Most HIE data is exchanged in real-time, and most analytics platforms don’t support real-time action. Adding HIE technology to an organization’s analytics platform delivers results within moments, directly through standard channels, sending insights (e.g., risk for sepsis and readmissions) into the provider workflow and back to the clinicians via the EMR. HIE technology makes it easier for health systems to get data into the workflow.

The right data at the point of decision making is vital to improved patient outcomes and especially to patient safety. In sepsis, for example, fast data access enables prompt diagnosis, which is critical to better outcomes. HIE also helps analytics systems incorporate medication data, such prescription and fill history, to look for complications including adverse drug events, contraindications, and opioid misuse risk.

In addition, the real-time data capabilities of HIE technology enable timely notifications across the continuum of care triggered by the health system analytics platform. Subscribed clinicians and care managers can receive a timely alert when a patient experiences a health-related event, such as a gap in care warning. An organizational analytics platform integrates with a decision-support tool, such as Health Catalyst Leading Wisely™, to provide personalized watch-lists, configurable visualizations, and customizable alerts and notifications.

2. Machine Learning

HIE increases the amount and reduces the lag of data available to analytics platforms, which provides data scientists a more robust data set with which to train machine learning models. Clinicians can more quickly identify risks and opportunities for intervention as well as predict behaviors and events across entire patient populations.

Predictive analytics can verify patient compliance with medication using prescription fill records to see which medications a clinician has prescribed versus which have been filled. As well, predictive algorithms can identify drug-seeking behavior, using statewide prescription data as well as socioeconomic data from the HIE.

3. Professional Services

Combining HIE data with health system analytics helps organizations identify top-performing clinicians for a sustainable, high-performing CIN. Choosing the right clinician will reduce outcomes variation in clinical care and build the network around clinicians with better outcomes (both in the acute and ambulatory settings). An HIE also helps clinicians become top performers by understanding variation across large populations, especially in conjunction with a benchmarking, opportunity analysis, and prioritization analytics application (e.g., Health Catalyst Touchstone™).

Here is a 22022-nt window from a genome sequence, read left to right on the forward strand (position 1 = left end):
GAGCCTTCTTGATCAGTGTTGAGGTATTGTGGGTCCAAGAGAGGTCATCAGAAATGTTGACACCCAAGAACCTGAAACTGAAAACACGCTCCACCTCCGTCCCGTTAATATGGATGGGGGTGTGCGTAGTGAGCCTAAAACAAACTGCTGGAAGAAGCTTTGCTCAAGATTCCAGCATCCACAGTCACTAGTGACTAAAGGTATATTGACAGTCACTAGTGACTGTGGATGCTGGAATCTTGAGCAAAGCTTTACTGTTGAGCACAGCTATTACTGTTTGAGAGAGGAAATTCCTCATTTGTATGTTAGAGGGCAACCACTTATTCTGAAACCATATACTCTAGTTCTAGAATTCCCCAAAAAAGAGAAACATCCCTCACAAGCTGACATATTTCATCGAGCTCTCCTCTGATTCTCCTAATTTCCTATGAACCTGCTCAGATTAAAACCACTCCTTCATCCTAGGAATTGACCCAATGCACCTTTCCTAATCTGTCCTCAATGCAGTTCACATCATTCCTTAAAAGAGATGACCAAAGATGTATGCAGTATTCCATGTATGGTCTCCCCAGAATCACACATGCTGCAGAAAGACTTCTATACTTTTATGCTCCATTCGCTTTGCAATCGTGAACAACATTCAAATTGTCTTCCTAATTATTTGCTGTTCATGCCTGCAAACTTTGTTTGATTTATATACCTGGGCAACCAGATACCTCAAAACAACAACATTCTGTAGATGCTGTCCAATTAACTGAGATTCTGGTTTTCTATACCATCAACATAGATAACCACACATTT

Using HIE data in health system analytics also helps CIN clinicians get genuine value from healthcare technology beyond regulatory reporting. Value from enhanced decision-making tools and eased clinician reporting burden adds incentive for clinicians to join the CIN and improves provider engagement, as combining HIE and analytics reduces the labor of producing reports.

4. Data Governance

HIE environments struggle with data governance, particularly with data quality and ownership, and organizations without good data governance struggle when they introduce an HIE. A commercial analytics platform, and the vendor expertise behind it, helps organizations define and comply with regulations.

Vendors, meanwhile, also benefit from HIE around data governance. Life sciences data, for example, has strict rules around purpose of use, including patient consent and disclosure. HIE data adds patient consent expertise to these health system platforms.

Meeting Today’s Payment and Population Health Goals Requires Both HIE and an Analytics Platform

To meet quality measures under VBP as well as population health goals, healthcare organizations must have the comprehensive patient and community data to power advanced analytics capabilities that only an HIE-and-analytics-platform approach can deliver. Combined, the data and analytics entities provide greater understanding of patient health across the continuum of care and move insights into the workflow at the point of decision making. With real-time communitywide and individual data, clinicians gain a broader context for the patient, allowing more timely, informed, and accurate decisions. This allows for better care and outcomes and builds trust among health systems in taking on risk-based contracts and population health models.

Additional Reading

Would you like to learn more about this topic? Here are some articles we suggest:

  1. Five Reasons Why Health Catalyst Acquired Medicity and What It Means for Interoperability, as Explained by Dale Sanders, President of Technology
  2. Turning Data from Five Different EHR Vendors into Actionable Insights